DEAR ABBY: I have always believed my home and family are a reflection of me. My spotless home and my children defined me as a success. When an auto accident left me in traction and unable to leave my bed, I learned a new definition of success.
A special neighbor who had recently graduated from college was job-hunting without much luck. Every morning she would come over, get my kids ready for school and clean my house, while I lay in bed feeling sorry for myself.
The one thing I WAS able to do from my bed was talk to my children. I read to them every night at bedtime. For the first time, I listened to them without distraction. I heard them laugh. I held them when they cried. I didn't think about dirty dishes or laundry -- I just thought about THEM. In other words, I was a real mom for the first time in their lives.
When I was finally able to get out of bed and do things for myself, I wrote a long letter of gratitude to my neighbor and tucked it into her pocket as she left. Imagine my surprise when she showed up at my door bright and early the next morning. Over coffee, she tearfully told me how much helping me had meant to her. She had been considering suicide because she didn't feel she had a purpose in life. Helping me gave her a purpose and snapped her out of her depression.
Abby, I have learned many things from this experience. I have learned that smiles on my children's faces are far more important than shiny floors and sparkling windows. I have also learned that giving help is as important as receiving it. My house may not be as clean as it was before, but my children will never have to compete with housework again. -- THANKFUL IN TEXAS
DEAR THANKFUL: Thank you for sharing the insight you have gained. It seems the auto accident was a life-changing experience, not only for you, but also for those around you. I agree, your house may not be as tidy as it was before your accident, but your priorities are now in order, and that's far more important.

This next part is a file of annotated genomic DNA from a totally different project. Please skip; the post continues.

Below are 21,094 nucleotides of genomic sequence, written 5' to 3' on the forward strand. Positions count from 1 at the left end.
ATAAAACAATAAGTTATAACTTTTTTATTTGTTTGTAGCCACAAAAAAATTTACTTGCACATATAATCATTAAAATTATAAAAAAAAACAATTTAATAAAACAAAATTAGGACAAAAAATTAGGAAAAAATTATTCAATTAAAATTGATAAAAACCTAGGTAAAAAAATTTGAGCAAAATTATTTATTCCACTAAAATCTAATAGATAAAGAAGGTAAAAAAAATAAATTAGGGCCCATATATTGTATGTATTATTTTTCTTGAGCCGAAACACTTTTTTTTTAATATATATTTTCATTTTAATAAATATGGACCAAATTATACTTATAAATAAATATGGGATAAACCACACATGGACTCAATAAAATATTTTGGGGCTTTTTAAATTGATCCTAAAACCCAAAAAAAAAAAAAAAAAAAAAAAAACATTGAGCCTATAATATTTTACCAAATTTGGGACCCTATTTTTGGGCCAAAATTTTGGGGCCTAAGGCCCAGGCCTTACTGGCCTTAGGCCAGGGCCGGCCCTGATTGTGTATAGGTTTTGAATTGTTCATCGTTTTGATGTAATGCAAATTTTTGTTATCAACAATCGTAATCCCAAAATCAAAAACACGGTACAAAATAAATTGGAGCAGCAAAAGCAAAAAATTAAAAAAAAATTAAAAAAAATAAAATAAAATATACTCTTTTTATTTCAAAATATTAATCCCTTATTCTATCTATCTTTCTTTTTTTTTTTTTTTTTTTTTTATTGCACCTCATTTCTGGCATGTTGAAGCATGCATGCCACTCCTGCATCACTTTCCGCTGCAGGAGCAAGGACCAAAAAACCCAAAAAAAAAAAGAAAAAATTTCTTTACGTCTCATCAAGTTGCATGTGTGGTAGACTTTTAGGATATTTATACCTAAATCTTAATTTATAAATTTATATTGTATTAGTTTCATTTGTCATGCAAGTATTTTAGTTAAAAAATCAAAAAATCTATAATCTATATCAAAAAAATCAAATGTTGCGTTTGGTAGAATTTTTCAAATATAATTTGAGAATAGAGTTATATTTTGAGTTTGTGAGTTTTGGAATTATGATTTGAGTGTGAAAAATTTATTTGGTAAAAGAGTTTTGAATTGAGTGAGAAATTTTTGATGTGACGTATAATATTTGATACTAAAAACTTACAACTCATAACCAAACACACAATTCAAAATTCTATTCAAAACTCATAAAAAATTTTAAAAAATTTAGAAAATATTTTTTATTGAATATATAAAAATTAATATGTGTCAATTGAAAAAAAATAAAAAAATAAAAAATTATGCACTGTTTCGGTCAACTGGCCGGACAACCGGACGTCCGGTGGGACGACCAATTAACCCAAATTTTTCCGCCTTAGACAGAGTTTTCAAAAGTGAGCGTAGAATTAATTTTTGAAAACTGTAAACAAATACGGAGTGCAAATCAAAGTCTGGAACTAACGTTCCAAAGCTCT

DEAR ABBY: My dad died two years ago, leaving my mother alone after 49 years of a wonderful marriage. My sister and I helped Mom move into an assisted-living facility where she has adjusted as well as can be expected.
My dad worked hard, saved well, and left Mom with no financial concerns. Our dilemma is that Mom, a very trusting person, has now befriended a man who is a known con artist. This man has been in severe financial trouble for more than 20 years and has asked Mom for a large sum of money, which she agreed to give him. He also informed her that this sum of money may not be enough to resolve his problems.
Abby, this man has been caught in several lies, but Mom insists she's doing the right thing. We are certain he intends to drain Mom of 50 years of hard work and savings. How can we help her? We need to help her understand this man's true motives. We both love her dearly. -- WORRIED SICK IN ALABAMA
DEAR WORRIED SICK: Warn your mother's attorney about what's going on, and if necessary, call the police. A con man who smells money has as much conscience as a shark who smells blood in the water, and it appears your mother is in over her head. Please don't wait.
Good advice for everyone -- teens to seniors -- is in "The Anger in All of Us and How to Deal With It." To order, send a business-size, self-addressed envelope, plus check or money order for $5 (U.S. funds only) to: Dear Abby, Anger Booklet, P.O. Box 447, Mount Morris, IL 61054-0447. (Postage is included.)
4520 Main St., Kansas City, Mo. 64111; (816) 932-6600